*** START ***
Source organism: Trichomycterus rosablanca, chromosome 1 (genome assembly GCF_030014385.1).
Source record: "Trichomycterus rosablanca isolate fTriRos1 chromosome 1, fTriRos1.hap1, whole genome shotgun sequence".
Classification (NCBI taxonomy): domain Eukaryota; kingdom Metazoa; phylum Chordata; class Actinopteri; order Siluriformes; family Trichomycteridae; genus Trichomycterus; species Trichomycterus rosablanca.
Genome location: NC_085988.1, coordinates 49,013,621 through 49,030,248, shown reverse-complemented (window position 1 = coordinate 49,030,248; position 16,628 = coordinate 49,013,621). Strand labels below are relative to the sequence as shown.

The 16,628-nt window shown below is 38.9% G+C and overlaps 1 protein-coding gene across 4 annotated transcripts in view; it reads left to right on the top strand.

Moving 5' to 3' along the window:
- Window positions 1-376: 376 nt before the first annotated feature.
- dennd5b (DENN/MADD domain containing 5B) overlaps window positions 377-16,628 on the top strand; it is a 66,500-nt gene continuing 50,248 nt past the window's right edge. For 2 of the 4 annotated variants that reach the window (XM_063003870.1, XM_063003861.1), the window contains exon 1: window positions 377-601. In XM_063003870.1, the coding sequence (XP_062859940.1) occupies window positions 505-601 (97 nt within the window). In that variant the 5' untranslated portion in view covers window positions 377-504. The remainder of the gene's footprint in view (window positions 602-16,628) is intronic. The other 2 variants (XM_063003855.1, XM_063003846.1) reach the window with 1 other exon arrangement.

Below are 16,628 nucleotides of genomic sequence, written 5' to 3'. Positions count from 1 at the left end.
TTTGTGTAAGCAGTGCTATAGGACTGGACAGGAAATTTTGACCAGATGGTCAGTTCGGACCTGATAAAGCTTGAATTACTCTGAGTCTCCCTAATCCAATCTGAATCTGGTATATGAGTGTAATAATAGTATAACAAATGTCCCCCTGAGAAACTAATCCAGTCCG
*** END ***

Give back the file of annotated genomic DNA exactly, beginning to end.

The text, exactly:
Source organism: Trichomycterus rosablanca, chromosome 1 (genome assembly GCF_030014385.1).
Source record: "Trichomycterus rosablanca isolate fTriRos1 chromosome 1, fTriRos1.hap1, whole genome shotgun sequence".
Classification (NCBI taxonomy): domain Eukaryota; kingdom Metazoa; phylum Chordata; class Actinopteri; order Siluriformes; family Trichomycteridae; genus Trichomycterus; species Trichomycterus rosablanca.
Genome location: NC_085988.1, coordinates 49,013,621 through 49,030,248, shown reverse-complemented (window position 1 = coordinate 49,030,248; position 16,628 = coordinate 49,013,621). Strand labels below are relative to the sequence as shown.

The 16,628-nt window shown below is 38.9% G+C and overlaps 1 protein-coding gene across 4 annotated transcripts in view; it reads left to right on the top strand.

Moving 5' to 3' along the window:
- Window positions 1-376: 376 nt before the first annotated feature.
- dennd5b (DENN/MADD domain containing 5B) overlaps window positions 377-16,628 on the top strand; it is a 66,500-nt gene continuing 50,248 nt past the window's right edge. For 2 of the 4 annotated variants that reach the window (XM_063003870.1, XM_063003861.1), the window contains exon 1: window positions 377-601. In XM_063003870.1, the coding sequence (XP_062859940.1) occupies window positions 505-601 (97 nt within the window). In that variant the 5' untranslated portion in view covers window positions 377-504. The remainder of the gene's footprint in view (window positions 602-16,628) is intronic. The other 2 variants (XM_063003855.1, XM_063003846.1) reach the window with 1 other exon arrangement.

Below are 16,628 nucleotides of genomic sequence, written 5' to 3'. Positions count from 1 at the left end.
TTTGTGTAAGCAGTGCTATAGGACTGGACAGGAAATTTTGACCAGATGGTCAGTTCGGACCTGATAAAGCTTGAATTACTCTGAGTCTCCCTAATCCAATCTGAATCTGGTATATGAGTGTAATAATAGTATAACAAATGTCCCCCTGAGAAACTAATCCAGTCCG